Plato and Aristotle, Contest and Temporary Reconciliation

  • František Novotný

Abstract

Aristotle’s philosophy with its logic, metaphysics and its doctrine of nature formed an important part of that general view of the world, which Thomas Aquinas expounded in didactic form and Dante in the verses of his poetry, and contributed thus to the cohesion of the Christian system. This general view also included Plato’s philosophy, although its influence was more of a negative kind, as a factor which was independent on Aristotle’s authority and at times opposed it, and had thus a liberating effect from the cult of Aristotle’s philosophy which was at times even despotic. It might have seemed that the old controversy about Plato and Aristotle had been solved and that it was finally settled that it was Aristotle who approached more nearly to the Christian truth. This might have appeared to be tbe case at least in the Western world. Aristotle in view of his systematisation was also better fitted for the teaching of philosophy in schools. The syllabus of studies could easily decree for instance “docetur Ethica Aristotelis”. Against this it was hardly possible to put the reading of some of Plato’s dialogues.

Keywords

Manure Eter Triad Nism Egypt 

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References

  1. 1.
    A truthful account of Pletho’s activity and subsequent recollections about him is presented by Börje Knös in the study Gémiste Pléthon et son souvenir (Association Guillaume Budé, “Lettres d’humanité”, tome IX, Paris 1950), p. 97–184. On p. 140 seq. there is a list of the monographic literature on Pletho.Google Scholar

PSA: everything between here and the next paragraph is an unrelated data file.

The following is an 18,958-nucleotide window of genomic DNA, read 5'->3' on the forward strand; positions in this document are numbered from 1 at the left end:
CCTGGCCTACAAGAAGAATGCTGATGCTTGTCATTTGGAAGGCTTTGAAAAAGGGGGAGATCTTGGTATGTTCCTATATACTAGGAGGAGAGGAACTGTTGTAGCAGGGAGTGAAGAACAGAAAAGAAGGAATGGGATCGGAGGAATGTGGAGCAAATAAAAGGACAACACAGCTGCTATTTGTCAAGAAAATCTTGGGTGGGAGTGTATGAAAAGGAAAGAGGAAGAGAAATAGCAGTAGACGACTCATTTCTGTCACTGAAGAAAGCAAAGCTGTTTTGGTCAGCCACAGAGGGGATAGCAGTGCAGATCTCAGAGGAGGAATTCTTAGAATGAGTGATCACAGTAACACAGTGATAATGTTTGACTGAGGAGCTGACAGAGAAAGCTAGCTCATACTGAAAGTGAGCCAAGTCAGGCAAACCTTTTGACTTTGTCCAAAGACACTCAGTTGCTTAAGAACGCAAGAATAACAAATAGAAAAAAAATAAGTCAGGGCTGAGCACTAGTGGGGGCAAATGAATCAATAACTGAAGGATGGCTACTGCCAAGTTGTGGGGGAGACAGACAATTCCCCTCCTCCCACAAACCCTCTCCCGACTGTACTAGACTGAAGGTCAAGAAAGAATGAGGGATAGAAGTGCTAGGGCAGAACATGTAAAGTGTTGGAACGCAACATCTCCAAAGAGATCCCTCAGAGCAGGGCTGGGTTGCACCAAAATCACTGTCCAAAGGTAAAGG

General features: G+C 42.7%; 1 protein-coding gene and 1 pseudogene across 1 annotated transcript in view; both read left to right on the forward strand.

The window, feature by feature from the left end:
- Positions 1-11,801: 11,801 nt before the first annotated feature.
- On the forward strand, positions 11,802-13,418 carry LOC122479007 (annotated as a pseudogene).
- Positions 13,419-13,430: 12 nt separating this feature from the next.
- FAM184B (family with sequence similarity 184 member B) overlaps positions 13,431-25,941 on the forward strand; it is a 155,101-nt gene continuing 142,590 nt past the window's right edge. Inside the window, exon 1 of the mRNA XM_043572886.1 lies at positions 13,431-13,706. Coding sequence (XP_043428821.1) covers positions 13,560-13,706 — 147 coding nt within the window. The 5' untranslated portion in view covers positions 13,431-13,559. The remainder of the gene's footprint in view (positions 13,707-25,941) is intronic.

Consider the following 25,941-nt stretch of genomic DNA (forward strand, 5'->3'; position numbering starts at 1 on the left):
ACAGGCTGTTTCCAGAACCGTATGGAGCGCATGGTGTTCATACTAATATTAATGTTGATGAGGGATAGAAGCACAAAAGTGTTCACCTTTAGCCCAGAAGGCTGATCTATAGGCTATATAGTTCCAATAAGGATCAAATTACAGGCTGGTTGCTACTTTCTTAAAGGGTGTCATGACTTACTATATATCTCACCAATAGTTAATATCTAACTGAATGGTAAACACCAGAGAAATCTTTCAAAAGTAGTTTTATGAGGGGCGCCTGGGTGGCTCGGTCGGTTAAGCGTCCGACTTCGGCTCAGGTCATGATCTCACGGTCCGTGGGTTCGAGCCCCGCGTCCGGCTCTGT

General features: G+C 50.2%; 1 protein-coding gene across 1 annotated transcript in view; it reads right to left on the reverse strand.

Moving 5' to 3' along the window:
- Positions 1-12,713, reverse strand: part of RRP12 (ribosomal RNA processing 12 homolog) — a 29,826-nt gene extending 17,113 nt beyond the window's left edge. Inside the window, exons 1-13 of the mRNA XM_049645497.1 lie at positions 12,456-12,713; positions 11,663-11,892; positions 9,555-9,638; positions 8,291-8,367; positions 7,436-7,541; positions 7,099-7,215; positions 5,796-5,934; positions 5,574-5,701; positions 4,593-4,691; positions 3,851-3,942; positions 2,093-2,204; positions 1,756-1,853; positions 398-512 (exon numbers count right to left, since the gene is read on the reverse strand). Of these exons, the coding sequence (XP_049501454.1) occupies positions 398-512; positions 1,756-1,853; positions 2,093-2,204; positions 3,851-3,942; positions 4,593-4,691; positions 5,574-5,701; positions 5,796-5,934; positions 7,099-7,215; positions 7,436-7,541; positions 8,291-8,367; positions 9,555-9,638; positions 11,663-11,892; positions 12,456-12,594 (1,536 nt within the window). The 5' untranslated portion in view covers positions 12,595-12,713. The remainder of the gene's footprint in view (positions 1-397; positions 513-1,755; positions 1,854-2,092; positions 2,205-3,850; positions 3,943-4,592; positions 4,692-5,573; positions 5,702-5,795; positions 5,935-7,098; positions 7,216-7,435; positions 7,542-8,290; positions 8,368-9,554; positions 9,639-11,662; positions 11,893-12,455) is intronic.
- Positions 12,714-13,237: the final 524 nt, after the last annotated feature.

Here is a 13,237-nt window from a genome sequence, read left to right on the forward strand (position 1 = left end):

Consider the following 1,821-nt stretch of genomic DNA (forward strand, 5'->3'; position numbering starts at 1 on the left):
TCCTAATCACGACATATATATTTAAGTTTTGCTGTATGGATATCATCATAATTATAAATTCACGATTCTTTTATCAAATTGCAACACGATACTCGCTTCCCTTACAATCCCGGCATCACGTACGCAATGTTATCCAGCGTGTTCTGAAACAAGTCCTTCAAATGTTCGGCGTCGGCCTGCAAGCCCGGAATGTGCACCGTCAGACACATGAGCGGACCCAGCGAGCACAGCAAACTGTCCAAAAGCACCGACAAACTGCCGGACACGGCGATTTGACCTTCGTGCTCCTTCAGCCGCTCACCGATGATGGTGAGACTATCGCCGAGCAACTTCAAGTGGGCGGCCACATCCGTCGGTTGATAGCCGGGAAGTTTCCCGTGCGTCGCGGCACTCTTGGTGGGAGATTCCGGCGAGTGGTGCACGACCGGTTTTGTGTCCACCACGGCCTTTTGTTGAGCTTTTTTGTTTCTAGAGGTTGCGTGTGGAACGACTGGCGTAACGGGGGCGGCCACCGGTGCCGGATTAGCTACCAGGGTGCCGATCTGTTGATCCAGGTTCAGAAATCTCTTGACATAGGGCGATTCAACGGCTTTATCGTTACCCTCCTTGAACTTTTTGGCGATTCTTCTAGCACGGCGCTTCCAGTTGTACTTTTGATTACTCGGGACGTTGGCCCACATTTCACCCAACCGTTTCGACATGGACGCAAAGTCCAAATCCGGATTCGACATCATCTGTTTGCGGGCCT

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    In a letter to Pletho’s sons (Migne, Patr. Gr. 160, 696 seq.) he writes that Hellas had not produced after Plato and Aristotle a man superior to Pletho in wisdom. Were it possible to accept the Pythagorean and Platonic doctrine of the transmigration of souls, he would have had no hesitation in holding that Plato’s soul was destined by fate to descend to earth and to choose the body and life of Gemistus’. In another letter to Nicolas Secundinus (ibid. 697) he praises Pletho as a philosopher — not one of those who limit themselves to specialised sciences and to theory, though he knew them well, but a cultivator of that philosophy which deals with questions of practical life, and which adorns the morals and manners of men.Google Scholar
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    Osias Schwarz quotes in the article De Laurentii Corvini studiis Platonicis (Eos 34, 1932/3, p. 154).Google Scholar

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© František Novotný — Ludvík Svoboda 1977

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  • František Novotný

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